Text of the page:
The Delaware Court of Chancery (the “Court”) addresses and resolves numerous merger disputes each year. While appraisal rights actions are an available tactic for objecting stockholders, they have typically been utilized less commonly. Dissenting stockholders can petition for an independent “fair value” determination by the Court after rejecting the offered merger deal. Appraisal-rights actions have, however, recently attracted more attention. There are reasons to expect more appraisal rights actions in the future. First, merger values during the financial crisis have been low. Although the Court has suggested that in appraisal-rights actions the stock market price is not a guide to determining the fair value of the subject shares, shareholders are perhaps still likely to perceive an unfair loss and pursue compensation. Second, appraisal-rights actions are becoming more predictable because the Court relies on generally accepted finance principles.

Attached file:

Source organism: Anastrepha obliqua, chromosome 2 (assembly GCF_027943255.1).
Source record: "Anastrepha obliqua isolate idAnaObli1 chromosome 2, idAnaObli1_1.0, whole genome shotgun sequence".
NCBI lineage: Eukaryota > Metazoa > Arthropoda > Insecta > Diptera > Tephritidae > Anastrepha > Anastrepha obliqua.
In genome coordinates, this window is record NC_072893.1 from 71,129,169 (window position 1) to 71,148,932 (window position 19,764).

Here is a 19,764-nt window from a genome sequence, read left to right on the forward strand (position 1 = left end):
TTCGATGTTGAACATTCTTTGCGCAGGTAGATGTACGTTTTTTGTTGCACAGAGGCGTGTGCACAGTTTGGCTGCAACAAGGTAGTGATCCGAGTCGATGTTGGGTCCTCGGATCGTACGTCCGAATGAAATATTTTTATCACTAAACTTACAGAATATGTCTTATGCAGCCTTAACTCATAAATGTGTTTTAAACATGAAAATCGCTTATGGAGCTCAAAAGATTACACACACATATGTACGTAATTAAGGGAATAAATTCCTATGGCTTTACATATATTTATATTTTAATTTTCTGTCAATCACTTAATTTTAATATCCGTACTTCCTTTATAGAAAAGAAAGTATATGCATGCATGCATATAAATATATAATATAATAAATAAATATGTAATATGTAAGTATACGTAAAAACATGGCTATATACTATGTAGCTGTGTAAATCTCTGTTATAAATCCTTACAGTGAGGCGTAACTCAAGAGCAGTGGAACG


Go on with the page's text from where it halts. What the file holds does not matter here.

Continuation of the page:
The recent opinions by the Court in Towerview LLC v. Cox Radio, C.A. 4809-VCP (June 28, 2013) and in Merion Capital LP v. 3M Cogent, C.A. 6247-VCP (July 8, 2013) show that the fair value is grounded in a discounted cash flow (DCF) method although other valuation methodologies are considered, such as the comparable transactions or comparable companies method. The Court’s reliance on a DCF to determine the fair value may result in better estimates of the possible outcome than may have been possible in the past.